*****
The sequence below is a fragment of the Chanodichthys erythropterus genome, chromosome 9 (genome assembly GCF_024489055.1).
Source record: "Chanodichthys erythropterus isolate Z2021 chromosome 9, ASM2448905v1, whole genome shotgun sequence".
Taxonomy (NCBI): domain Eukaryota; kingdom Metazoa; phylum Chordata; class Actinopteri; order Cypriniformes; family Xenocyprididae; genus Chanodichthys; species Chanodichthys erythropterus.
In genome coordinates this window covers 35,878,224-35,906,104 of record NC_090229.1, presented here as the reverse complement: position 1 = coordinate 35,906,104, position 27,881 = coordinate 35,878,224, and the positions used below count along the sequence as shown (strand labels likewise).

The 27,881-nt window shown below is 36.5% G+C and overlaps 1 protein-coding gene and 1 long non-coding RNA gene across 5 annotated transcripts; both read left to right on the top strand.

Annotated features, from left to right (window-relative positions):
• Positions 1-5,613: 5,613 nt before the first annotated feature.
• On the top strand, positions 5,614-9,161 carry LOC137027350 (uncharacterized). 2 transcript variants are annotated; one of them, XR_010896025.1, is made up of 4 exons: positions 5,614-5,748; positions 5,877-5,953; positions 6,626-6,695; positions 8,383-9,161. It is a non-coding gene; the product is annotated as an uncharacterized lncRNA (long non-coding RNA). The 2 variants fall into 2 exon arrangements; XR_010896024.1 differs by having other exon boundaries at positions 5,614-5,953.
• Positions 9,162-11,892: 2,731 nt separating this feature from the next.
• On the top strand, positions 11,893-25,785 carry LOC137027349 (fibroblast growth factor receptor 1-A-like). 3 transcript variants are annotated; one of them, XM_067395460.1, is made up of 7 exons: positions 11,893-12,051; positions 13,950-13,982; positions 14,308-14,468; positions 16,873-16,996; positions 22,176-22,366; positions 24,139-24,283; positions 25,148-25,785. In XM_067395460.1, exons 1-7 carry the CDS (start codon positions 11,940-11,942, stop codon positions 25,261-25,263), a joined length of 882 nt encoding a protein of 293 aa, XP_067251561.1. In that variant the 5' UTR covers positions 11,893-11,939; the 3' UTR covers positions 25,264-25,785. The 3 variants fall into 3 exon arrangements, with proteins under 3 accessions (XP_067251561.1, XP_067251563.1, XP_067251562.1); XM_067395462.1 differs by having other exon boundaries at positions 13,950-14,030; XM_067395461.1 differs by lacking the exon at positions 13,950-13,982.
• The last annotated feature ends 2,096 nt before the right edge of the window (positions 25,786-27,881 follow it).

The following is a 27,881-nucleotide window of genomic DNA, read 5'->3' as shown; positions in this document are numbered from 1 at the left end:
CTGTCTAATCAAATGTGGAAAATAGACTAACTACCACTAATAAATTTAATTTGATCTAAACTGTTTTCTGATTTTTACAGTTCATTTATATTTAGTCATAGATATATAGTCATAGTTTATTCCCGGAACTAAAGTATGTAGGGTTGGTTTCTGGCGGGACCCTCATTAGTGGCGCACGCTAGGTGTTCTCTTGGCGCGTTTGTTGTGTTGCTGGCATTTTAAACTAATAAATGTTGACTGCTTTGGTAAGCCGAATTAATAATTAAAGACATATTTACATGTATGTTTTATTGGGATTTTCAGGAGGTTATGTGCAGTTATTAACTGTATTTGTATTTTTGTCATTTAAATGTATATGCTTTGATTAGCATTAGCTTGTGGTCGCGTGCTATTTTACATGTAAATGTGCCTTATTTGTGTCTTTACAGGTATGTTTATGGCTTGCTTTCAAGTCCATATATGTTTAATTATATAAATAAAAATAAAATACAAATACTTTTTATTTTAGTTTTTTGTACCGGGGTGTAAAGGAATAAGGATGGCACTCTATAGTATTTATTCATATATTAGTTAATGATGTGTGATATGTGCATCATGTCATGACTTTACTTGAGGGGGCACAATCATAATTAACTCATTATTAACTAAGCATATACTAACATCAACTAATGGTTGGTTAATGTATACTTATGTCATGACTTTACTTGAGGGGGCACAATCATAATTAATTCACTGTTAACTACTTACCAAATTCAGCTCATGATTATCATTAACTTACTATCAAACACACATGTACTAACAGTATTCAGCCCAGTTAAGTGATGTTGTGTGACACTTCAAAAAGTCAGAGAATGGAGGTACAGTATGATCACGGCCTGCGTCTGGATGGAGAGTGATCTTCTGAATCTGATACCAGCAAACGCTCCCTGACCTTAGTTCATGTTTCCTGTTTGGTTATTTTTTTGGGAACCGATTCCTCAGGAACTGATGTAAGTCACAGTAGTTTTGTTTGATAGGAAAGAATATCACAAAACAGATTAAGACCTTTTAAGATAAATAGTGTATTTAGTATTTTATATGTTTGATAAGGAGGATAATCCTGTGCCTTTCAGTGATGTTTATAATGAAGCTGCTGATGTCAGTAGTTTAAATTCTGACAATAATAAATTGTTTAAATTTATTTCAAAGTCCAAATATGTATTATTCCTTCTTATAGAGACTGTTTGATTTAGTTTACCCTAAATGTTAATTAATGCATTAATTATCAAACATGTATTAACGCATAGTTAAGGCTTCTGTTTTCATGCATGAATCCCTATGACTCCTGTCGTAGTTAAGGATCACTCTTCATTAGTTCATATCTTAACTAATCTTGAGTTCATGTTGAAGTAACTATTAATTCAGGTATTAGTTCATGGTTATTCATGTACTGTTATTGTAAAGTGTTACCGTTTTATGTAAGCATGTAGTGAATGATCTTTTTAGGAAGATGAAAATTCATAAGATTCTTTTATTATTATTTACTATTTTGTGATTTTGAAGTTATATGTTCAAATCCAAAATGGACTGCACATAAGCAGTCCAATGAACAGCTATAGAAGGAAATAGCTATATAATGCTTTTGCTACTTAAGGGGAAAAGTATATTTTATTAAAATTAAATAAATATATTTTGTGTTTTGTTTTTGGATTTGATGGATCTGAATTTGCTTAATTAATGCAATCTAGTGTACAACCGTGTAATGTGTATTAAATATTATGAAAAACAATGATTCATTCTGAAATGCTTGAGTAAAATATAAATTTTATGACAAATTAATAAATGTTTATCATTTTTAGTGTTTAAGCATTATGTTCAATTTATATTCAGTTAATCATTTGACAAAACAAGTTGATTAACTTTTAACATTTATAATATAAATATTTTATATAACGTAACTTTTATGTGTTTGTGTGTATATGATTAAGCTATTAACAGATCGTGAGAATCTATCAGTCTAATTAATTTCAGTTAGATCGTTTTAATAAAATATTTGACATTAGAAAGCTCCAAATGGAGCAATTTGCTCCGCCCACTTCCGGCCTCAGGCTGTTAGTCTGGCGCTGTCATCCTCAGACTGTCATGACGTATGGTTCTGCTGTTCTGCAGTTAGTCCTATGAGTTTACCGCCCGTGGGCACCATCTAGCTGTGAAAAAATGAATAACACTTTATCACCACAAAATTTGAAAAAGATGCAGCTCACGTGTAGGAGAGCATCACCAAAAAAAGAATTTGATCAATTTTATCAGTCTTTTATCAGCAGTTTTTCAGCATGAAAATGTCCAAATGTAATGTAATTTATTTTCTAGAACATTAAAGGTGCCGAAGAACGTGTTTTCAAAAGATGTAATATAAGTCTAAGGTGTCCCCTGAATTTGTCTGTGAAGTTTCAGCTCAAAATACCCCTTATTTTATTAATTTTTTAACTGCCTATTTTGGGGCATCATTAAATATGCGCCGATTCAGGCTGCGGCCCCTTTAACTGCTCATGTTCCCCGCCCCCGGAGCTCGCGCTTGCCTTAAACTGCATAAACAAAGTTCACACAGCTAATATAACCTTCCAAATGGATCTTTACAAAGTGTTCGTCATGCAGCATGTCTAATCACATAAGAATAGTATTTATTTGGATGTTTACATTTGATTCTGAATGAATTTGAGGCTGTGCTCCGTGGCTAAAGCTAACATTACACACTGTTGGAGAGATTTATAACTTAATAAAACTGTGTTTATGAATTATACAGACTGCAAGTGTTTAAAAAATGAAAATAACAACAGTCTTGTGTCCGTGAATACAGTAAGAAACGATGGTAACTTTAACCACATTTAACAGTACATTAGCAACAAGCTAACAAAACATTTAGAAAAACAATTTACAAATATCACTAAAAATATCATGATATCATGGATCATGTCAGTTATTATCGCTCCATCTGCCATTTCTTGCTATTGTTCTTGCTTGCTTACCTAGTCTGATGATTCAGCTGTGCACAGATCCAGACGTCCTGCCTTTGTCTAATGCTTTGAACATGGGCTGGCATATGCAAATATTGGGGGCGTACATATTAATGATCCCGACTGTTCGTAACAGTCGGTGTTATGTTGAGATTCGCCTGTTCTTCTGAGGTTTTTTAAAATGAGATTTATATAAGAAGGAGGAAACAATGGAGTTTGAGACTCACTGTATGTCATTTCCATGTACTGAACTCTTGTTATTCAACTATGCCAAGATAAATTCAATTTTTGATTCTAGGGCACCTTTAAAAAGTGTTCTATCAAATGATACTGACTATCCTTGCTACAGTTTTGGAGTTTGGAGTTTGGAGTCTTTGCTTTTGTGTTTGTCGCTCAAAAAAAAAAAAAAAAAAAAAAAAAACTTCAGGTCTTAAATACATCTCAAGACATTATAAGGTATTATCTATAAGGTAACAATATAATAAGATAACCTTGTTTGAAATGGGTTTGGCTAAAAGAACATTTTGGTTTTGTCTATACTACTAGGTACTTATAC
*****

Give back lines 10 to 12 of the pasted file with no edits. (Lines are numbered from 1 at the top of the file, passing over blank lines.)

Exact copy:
• On the top strand, positions 11,893-25,785 carry LOC137027349 (fibroblast growth factor receptor 1-A-like). 3 transcript variants are annotated; one of them, XM_067395460.1, is made up of 7 exons: positions 11,893-12,051; positions 13,950-13,982; positions 14,308-14,468; positions 16,873-16,996; positions 22,176-22,366; positions 24,139-24,283; positions 25,148-25,785. In XM_067395460.1, exons 1-7 carry the CDS (start codon positions 11,940-11,942, stop codon positions 25,261-25,263), a joined length of 882 nt encoding a protein of 293 aa, XP_067251561.1. In that variant the 5' UTR covers positions 11,893-11,939; the 3' UTR covers positions 25,264-25,785. The 3 variants fall into 3 exon arrangements, with proteins under 3 accessions (XP_067251561.1, XP_067251563.1, XP_067251562.1); XM_067395462.1 differs by having other exon boundaries at positions 13,950-14,030; XM_067395461.1 differs by lacking the exon at positions 13,950-13,982.
• The last annotated feature ends 2,096 nt before the right edge of the window (positions 25,786-27,881 follow it).

The following is a 27,881-nucleotide window of genomic DNA, read 5'->3' as shown; positions in this document are numbered from 1 at the left end: